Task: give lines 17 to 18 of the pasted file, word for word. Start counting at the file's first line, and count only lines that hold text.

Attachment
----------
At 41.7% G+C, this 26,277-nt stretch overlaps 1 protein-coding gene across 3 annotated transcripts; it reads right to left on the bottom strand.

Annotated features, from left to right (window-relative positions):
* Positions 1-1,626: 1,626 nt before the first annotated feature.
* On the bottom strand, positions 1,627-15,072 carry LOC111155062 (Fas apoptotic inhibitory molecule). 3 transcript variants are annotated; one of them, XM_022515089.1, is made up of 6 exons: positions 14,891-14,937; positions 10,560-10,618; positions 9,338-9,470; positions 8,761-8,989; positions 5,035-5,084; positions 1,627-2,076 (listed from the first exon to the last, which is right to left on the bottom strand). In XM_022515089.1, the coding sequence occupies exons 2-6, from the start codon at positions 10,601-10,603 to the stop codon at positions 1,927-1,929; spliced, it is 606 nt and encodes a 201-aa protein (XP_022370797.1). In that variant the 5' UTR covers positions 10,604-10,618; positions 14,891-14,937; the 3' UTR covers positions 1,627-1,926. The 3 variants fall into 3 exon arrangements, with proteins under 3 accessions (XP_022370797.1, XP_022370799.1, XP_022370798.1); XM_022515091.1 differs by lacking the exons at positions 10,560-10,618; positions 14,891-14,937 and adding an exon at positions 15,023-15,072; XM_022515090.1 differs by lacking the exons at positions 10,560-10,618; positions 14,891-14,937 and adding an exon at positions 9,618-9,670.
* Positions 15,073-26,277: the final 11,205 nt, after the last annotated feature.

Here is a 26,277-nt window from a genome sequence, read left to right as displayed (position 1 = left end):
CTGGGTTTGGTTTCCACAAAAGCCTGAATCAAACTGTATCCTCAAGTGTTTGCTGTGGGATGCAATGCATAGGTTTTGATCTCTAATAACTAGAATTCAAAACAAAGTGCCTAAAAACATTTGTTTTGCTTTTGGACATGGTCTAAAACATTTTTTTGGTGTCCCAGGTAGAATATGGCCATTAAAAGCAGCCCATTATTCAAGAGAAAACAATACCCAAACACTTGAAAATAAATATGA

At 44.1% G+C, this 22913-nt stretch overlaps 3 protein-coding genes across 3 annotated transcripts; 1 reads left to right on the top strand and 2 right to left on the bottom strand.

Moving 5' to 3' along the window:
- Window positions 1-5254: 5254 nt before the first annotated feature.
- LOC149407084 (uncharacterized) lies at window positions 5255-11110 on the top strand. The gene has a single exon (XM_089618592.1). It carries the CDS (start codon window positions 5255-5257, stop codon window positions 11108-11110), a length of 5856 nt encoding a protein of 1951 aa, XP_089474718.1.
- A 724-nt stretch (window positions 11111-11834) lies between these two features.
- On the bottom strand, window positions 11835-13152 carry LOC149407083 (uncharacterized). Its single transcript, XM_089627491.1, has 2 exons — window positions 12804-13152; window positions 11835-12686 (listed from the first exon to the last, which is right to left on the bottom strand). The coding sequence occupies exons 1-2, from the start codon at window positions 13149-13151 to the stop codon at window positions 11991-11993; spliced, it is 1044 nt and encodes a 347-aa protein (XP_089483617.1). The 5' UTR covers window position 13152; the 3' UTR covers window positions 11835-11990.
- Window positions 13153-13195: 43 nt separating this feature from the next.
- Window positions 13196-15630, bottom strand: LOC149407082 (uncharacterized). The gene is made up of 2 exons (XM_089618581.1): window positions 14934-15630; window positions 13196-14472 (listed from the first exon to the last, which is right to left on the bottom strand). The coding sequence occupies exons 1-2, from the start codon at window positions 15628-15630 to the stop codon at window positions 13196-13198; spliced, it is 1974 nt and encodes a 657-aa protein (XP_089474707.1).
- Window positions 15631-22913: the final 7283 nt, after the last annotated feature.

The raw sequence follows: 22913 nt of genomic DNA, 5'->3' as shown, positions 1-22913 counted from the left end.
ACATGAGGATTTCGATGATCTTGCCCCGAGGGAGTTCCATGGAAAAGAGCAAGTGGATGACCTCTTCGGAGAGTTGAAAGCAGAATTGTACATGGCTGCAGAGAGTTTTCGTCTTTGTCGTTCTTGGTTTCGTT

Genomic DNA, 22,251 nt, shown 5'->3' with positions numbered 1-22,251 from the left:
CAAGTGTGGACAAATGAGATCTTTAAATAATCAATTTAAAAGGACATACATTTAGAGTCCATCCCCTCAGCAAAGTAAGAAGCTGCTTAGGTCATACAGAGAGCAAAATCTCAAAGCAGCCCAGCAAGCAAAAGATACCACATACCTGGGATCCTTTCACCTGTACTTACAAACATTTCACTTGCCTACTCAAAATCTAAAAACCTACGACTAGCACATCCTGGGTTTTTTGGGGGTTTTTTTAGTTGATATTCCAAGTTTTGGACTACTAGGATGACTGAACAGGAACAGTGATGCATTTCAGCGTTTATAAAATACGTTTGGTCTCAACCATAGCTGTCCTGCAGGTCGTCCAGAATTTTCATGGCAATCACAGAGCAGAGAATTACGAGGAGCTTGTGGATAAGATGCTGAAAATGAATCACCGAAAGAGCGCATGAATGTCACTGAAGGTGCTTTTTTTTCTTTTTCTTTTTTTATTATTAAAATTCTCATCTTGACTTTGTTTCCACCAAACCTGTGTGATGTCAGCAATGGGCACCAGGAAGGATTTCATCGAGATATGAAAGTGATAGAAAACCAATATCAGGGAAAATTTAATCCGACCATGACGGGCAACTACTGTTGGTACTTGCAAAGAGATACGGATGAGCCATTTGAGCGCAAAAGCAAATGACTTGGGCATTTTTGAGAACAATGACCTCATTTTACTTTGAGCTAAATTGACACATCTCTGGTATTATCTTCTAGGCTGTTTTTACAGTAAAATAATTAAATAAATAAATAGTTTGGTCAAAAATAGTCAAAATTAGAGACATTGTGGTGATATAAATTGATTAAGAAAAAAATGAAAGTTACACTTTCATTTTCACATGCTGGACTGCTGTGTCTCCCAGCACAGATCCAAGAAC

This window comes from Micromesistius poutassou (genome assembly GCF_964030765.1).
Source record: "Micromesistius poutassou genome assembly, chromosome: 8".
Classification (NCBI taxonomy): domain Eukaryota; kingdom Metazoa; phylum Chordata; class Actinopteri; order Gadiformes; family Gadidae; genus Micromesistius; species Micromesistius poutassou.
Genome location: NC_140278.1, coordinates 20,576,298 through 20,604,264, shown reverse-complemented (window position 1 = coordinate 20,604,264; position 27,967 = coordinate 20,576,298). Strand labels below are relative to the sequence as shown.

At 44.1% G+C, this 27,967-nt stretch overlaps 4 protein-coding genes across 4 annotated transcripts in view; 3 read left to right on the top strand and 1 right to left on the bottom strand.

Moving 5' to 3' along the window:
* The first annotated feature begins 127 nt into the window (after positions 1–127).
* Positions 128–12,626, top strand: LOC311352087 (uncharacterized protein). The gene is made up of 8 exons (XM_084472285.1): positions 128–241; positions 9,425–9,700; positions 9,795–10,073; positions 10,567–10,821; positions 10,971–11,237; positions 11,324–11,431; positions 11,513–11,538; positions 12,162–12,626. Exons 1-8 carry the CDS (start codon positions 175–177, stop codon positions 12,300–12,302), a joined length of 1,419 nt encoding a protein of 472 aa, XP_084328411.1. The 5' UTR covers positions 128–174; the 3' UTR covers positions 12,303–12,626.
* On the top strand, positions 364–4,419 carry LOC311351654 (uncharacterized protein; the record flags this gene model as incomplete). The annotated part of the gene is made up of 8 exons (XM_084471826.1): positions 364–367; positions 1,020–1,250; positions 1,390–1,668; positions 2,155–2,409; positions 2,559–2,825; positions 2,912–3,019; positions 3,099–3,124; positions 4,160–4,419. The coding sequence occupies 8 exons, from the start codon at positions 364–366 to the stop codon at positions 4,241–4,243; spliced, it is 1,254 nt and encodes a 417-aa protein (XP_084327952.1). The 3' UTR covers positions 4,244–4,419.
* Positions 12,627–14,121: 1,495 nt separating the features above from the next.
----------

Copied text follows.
The raw sequence follows: 22913 nt of genomic DNA, 5'->3' as shown, positions 1-22913 counted from the left end.
ACATGAGGATTTCGATGATCTTGCCCCGAGGGAGTTCCATGGAAAAGAGCAAGTGGATGACCTCTTCGGAGAGTTGAAAGCAGAATTGTACATGGCTGCAGAGAGTTTTCGTCTTTGTCGTTCTTGGTTTCGTT